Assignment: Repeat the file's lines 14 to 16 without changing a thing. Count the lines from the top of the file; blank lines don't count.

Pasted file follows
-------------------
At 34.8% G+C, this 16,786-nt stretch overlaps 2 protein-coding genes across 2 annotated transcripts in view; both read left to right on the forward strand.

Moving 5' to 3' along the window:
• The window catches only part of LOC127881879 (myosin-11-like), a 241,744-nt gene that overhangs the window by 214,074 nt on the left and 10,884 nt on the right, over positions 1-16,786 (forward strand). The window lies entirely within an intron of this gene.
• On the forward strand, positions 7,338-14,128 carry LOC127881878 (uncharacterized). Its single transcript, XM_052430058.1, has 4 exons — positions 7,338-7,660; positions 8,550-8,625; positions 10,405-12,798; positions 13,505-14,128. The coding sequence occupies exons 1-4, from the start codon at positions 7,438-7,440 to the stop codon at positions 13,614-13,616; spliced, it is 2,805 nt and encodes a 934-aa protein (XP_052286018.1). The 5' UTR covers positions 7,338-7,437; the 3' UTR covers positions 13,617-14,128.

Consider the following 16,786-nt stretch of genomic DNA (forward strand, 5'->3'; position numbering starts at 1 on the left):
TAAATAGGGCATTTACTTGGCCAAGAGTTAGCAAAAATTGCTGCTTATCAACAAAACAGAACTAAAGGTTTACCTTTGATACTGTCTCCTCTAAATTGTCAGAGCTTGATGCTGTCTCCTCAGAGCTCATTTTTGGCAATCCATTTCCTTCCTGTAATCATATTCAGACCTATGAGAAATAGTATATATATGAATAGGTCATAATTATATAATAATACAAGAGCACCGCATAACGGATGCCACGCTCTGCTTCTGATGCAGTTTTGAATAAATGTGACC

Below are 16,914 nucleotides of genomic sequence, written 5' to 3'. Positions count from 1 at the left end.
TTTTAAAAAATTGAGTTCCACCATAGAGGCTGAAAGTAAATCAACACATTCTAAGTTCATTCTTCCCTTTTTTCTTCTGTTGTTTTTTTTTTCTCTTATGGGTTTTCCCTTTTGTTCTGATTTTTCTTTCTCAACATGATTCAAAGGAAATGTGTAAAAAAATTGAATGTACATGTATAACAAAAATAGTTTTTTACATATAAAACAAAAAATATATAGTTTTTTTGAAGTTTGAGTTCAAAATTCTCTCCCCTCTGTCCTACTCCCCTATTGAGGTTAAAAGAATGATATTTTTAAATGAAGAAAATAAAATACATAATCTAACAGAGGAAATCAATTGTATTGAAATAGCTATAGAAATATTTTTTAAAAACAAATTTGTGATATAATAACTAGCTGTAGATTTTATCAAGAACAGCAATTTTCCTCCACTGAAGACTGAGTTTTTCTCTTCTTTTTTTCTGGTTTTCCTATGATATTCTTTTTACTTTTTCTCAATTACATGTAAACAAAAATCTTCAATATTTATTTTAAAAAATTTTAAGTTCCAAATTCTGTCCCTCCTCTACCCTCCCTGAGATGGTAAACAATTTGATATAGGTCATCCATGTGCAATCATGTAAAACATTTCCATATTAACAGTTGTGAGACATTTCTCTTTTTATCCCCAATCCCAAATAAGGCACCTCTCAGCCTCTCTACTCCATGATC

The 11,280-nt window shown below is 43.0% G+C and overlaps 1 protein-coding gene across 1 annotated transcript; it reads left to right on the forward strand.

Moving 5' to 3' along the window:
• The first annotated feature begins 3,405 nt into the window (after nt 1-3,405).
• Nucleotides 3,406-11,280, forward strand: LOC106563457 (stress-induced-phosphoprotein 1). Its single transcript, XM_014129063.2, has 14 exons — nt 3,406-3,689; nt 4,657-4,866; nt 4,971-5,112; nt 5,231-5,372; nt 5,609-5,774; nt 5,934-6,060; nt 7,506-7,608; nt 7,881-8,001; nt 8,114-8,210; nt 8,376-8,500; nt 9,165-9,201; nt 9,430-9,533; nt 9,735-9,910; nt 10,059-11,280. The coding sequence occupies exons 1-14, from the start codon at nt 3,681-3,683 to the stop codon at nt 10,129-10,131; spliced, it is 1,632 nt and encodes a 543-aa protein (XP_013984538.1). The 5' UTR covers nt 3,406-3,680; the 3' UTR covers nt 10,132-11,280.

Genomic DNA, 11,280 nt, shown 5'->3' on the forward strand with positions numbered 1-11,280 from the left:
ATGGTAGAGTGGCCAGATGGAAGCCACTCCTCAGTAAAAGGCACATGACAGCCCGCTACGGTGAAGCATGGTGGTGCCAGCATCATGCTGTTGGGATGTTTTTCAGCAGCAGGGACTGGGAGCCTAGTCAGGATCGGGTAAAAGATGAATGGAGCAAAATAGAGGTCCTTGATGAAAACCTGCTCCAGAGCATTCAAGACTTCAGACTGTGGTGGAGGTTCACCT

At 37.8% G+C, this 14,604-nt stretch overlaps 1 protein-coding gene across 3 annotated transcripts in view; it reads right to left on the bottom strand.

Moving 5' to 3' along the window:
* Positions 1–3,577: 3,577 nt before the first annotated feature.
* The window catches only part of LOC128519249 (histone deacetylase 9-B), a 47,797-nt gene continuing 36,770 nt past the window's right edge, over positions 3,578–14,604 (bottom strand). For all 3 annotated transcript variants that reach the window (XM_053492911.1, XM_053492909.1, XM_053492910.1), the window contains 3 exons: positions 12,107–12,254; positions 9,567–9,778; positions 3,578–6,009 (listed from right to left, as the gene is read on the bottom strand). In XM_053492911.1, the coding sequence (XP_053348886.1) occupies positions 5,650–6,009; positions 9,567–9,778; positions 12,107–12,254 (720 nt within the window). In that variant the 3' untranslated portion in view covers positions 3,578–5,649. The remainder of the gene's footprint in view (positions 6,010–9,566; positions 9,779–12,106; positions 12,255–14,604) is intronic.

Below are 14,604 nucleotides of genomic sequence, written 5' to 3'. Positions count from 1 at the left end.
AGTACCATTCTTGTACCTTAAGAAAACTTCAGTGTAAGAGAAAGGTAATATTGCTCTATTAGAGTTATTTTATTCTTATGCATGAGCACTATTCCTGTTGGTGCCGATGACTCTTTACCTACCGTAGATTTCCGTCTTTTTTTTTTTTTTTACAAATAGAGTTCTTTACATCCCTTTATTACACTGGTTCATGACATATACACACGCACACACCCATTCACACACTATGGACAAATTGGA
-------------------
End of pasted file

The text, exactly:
ATGGTAGAGTGGCCAGATGGAAGCCACTCCTCAGTAAAAGGCACATGACAGCCCGCTACGGTGAAGCATGGTGGTGCCAGCATCATGCTGTTGGGATGTTTTTCAGCAGCAGGGACTGGGAGCCTAGTCAGGATCGGGTAAAAGATGAATGGAGCAAAATAGAGGTCCTTGATGAAAACCTGCTCCAGAGCATTCAAGACTTCAGACTGTGGTGGAGGTTCACCT

At 37.8% G+C, this 14,604-nt stretch overlaps 1 protein-coding gene across 3 annotated transcripts in view; it reads right to left on the bottom strand.

Moving 5' to 3' along the window: